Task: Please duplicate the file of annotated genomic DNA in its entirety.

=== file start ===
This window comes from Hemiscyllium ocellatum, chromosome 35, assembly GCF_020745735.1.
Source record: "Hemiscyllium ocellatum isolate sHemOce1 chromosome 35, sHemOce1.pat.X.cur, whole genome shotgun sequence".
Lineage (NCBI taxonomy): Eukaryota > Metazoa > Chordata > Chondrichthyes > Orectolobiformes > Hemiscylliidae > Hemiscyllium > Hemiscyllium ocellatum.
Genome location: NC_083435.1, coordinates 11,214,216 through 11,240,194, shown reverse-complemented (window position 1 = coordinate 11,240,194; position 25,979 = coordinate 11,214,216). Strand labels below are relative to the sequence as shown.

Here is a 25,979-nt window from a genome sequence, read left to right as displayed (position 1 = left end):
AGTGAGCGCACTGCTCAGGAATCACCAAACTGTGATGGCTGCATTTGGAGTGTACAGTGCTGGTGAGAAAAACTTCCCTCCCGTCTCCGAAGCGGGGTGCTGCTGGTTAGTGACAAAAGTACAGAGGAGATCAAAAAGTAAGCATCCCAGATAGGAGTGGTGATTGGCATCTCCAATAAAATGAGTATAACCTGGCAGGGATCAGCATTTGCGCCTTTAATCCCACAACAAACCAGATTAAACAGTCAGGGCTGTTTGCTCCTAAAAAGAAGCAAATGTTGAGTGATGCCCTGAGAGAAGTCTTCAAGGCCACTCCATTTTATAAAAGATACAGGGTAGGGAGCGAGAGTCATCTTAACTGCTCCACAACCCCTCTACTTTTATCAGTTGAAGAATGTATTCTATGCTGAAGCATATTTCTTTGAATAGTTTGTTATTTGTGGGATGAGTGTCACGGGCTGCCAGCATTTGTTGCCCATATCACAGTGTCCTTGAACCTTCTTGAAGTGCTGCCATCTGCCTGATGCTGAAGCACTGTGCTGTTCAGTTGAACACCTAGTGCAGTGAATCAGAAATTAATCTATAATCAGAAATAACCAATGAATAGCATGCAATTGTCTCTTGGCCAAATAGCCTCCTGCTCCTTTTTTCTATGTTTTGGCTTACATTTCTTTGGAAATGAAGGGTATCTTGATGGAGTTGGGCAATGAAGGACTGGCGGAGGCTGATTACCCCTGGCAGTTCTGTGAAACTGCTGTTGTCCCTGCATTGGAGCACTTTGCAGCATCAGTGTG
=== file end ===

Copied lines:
This window comes from Hemiscyllium ocellatum, chromosome 35, assembly GCF_020745735.1.
Source record: "Hemiscyllium ocellatum isolate sHemOce1 chromosome 35, sHemOce1.pat.X.cur, whole genome shotgun sequence".
Lineage (NCBI taxonomy): Eukaryota > Metazoa > Chordata > Chondrichthyes > Orectolobiformes > Hemiscylliidae > Hemiscyllium > Hemiscyllium ocellatum.
Genome location: NC_083435.1, coordinates 11,214,216 through 11,240,194, shown reverse-complemented (window position 1 = coordinate 11,240,194; position 25,979 = coordinate 11,214,216). Strand labels below are relative to the sequence as shown.

Here is a 25,979-nt window from a genome sequence, read left to right as displayed (position 1 = left end):
AGTGAGCGCACTGCTCAGGAATCACCAAACTGTGATGGCTGCATTTGGAGTGTACAGTGCTGGTGAGAAAAACTTCCCTCCCGTCTCCGAAGCGGGGTGCTGCTGGTTAGTGACAAAAGTACAGAGGAGATCAAAAAGTAAGCATCCCAGATAGGAGTGGTGATTGGCATCTCCAATAAAATGAGTATAACCTGGCAGGGATCAGCATTTGCGCCTTTAATCCCACAACAAACCAGATTAAACAGTCAGGGCTGTTTGCTCCTAAAAAGAAGCAAATGTTGAGTGATGCCCTGAGAGAAGTCTTCAAGGCCACTCCATTTTATAAAAGATACAGGGTAGGGAGCGAGAGTCATCTTAACTGCTCCACAACCCCTCTACTTTTATCAGTTGAAGAATGTATTCTATGCTGAAGCATATTTCTTTGAATAGTTTGTTATTTGTGGGATGAGTGTCACGGGCTGCCAGCATTTGTTGCCCATATCACAGTGTCCTTGAACCTTCTTGAAGTGCTGCCATCTGCCTGATGCTGAAGCACTGTGCTGTTCAGTTGAACACCTAGTGCAGTGAATCAGAAATTAATCTATAATCAGAAATAACCAATGAATAGCATGCAATTGTCTCTTGGCCAAATAGCCTCCTGCTCCTTTTTTCTATGTTTTGGCTTACATTTCTTTGGAAATGAAGGGTATCTTGATGGAGTTGGGCAATGAAGGACTGGCGGAGGCTGATTACCCCTGGCAGTTCTGTGAAACTGCTGTTGTCCCTGCATTGGAGCACTTTGCAGCATCAGTGTG